This is important; there’s an urgent need for close alignment between the two processes.  This is not only because of the need for strong financing commitments to achieve ambitious development goals, and because of the interconnectedness of the politics at play.  But also because of the overlap in content between the post-2015 and FFD agreements that are being negotiated.  This overlap offers significant potential to ensure that global financing commitments meet the ‘Triple A’ challenge that Save the Children has set: a challenge to maximise ambition, action and accountability.

The proposed post-2015 framework contains a series of targets that cover financing for development issues, some, but not all, of which are referred to as ‘Means of Implementation’ (MoI) targets.  These cover many of the same, critical issues as the FFD agenda.  But it’s difficult to see how the targets as currently framed in the post-2015 proposals will drive forward the action that is needed for transformative change.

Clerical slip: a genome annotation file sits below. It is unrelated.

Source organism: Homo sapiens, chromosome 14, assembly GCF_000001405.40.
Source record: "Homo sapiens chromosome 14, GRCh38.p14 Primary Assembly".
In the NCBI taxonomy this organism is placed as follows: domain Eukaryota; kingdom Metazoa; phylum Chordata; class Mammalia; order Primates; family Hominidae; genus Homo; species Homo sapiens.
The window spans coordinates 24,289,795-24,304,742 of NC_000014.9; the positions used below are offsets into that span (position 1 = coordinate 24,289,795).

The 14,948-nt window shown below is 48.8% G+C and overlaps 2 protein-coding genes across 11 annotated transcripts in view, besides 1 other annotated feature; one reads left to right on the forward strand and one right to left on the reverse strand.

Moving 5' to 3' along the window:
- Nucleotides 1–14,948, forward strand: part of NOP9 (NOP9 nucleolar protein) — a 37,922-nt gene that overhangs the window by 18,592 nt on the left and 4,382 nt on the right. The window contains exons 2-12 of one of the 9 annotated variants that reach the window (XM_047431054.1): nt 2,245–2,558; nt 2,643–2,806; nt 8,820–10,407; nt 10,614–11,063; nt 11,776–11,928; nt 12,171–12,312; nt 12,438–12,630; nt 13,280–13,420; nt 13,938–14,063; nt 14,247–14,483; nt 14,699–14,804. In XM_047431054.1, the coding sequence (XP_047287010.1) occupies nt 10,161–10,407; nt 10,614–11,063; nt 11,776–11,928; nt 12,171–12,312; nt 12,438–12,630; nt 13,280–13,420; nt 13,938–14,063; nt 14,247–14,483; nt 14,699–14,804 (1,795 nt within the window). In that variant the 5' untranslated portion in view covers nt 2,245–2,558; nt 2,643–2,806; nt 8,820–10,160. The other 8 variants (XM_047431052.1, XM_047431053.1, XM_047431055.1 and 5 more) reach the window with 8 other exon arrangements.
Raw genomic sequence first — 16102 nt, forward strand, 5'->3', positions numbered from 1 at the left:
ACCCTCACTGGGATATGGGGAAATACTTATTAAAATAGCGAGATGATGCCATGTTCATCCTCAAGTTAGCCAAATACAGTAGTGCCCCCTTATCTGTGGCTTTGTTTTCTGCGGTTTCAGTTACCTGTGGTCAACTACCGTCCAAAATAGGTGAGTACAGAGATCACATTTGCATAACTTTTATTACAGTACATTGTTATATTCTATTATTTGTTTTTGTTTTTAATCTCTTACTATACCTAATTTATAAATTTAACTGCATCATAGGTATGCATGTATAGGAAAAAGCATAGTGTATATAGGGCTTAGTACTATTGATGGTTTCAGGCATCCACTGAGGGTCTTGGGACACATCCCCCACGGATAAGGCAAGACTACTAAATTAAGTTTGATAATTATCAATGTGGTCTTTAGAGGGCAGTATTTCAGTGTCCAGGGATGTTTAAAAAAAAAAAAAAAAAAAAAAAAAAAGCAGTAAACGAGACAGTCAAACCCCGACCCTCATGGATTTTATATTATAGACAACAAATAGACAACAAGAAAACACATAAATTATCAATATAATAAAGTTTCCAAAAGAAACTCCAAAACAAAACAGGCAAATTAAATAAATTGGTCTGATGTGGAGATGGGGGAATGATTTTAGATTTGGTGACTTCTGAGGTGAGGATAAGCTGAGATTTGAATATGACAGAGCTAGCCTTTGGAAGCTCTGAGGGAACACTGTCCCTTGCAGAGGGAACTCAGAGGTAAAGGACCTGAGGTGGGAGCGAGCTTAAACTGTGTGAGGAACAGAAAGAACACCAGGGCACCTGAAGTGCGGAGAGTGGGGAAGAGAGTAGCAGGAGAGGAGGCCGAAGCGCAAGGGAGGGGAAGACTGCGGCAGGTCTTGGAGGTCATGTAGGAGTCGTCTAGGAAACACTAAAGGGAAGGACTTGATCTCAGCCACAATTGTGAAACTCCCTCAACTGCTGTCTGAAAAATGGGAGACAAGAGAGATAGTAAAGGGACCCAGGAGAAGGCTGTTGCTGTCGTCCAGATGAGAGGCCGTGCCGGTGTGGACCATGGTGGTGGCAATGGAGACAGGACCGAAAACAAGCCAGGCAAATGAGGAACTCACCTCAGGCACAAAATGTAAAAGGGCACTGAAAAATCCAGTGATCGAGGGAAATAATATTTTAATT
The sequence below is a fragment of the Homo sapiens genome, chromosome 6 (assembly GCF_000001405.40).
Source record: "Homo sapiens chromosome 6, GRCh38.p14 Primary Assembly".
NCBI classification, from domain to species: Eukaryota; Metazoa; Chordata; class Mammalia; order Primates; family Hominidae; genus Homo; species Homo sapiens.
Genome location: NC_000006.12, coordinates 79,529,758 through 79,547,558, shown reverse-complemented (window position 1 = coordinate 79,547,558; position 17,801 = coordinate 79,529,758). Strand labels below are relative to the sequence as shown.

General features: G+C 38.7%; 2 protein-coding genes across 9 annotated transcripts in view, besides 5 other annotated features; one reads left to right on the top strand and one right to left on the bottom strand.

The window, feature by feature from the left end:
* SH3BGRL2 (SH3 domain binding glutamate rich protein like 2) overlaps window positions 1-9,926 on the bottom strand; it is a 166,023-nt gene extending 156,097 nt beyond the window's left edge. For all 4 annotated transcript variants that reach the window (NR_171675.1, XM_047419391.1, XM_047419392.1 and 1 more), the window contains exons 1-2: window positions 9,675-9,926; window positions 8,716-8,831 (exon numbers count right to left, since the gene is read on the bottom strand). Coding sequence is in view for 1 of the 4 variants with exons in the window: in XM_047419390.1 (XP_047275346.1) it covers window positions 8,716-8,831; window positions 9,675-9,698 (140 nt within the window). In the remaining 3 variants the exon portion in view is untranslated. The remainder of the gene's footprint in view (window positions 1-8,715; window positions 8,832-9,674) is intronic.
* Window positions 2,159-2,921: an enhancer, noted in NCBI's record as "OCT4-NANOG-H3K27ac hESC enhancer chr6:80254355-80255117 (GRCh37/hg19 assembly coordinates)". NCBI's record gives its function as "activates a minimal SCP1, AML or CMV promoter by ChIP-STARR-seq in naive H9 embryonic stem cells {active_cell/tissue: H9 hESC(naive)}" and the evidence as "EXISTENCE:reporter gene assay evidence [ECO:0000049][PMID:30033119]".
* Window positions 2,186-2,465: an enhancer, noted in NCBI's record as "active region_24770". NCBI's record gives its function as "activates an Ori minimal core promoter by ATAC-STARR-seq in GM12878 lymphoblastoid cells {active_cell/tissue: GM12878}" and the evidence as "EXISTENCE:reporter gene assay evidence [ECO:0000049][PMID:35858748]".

While many of the post-2015 MoI targets are ambitious, they fall short on their capacity to drive action and accountability.  Most are not quantified, and lack specific details about the changes that need to happen and who needs to take action. As such, they replicate the weaknesses of Millennium Development Goal 8 – the goal to forge a global partnership for development that is notorious for having seen the least progress due to its lack of specific and measurable targets.

In contrast, the Zero Draft of the FFD outcome document currently under negotiation contains a number of promising targets that are specific, measurable and time bound.  For example, while proposed post-2105 target 16.4 aims to ‘significantly reduce illicit  financial flows’, the Zero Draft FFD document specifies steps that will be needed to achieve this, including the important recommendation to upgrade the UN Committee of Experts on Tax Matters into an intergovernmental committee in which developing countries have an equal voice.  Other examples include: